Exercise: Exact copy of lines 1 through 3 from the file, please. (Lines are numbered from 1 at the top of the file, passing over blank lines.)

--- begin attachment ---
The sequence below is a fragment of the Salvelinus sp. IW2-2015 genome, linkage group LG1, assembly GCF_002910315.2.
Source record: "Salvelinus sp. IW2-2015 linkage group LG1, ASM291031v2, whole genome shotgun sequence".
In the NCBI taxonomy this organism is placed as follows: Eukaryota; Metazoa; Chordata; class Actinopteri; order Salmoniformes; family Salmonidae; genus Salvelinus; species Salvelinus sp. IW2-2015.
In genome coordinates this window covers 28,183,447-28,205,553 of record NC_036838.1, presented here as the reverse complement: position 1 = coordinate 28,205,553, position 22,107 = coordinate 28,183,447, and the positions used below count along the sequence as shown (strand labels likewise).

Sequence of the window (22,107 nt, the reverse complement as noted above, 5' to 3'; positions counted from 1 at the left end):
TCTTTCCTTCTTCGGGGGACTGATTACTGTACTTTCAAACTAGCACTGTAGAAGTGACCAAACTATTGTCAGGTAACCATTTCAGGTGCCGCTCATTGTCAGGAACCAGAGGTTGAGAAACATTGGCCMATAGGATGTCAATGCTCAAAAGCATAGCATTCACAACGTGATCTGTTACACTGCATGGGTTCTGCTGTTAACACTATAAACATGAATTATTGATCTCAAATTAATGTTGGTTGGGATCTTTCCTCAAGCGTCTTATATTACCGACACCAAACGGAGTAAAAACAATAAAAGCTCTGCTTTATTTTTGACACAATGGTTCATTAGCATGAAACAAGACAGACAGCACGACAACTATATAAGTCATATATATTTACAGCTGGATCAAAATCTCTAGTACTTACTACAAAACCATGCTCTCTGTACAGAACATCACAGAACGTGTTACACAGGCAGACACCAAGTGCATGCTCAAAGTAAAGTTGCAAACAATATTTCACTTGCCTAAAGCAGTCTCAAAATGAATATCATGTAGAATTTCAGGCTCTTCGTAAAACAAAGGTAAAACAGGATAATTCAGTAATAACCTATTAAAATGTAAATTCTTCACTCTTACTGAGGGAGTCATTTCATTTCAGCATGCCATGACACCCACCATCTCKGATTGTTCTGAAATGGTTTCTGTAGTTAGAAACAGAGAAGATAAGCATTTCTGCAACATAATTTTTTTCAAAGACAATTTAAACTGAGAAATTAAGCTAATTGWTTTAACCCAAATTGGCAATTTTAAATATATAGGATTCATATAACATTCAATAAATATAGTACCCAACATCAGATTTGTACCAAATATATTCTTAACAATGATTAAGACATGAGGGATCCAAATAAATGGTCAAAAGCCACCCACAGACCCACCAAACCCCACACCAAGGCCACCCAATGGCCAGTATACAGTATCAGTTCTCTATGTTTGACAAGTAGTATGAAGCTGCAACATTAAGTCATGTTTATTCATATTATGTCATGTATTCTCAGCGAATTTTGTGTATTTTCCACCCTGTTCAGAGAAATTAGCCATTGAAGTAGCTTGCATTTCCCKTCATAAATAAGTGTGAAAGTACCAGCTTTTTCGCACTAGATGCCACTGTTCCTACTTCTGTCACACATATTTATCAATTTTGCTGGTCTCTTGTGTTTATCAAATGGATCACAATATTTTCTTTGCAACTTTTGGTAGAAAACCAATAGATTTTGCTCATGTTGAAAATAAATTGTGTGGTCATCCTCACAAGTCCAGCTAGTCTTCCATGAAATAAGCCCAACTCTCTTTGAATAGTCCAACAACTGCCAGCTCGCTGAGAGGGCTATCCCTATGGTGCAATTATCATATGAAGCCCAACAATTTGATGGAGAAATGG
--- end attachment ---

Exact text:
The sequence below is a fragment of the Salvelinus sp. IW2-2015 genome, linkage group LG1, assembly GCF_002910315.2.
Source record: "Salvelinus sp. IW2-2015 linkage group LG1, ASM291031v2, whole genome shotgun sequence".
In the NCBI taxonomy this organism is placed as follows: Eukaryota; Metazoa; Chordata; class Actinopteri; order Salmoniformes; family Salmonidae; genus Salvelinus; species Salvelinus sp. IW2-2015.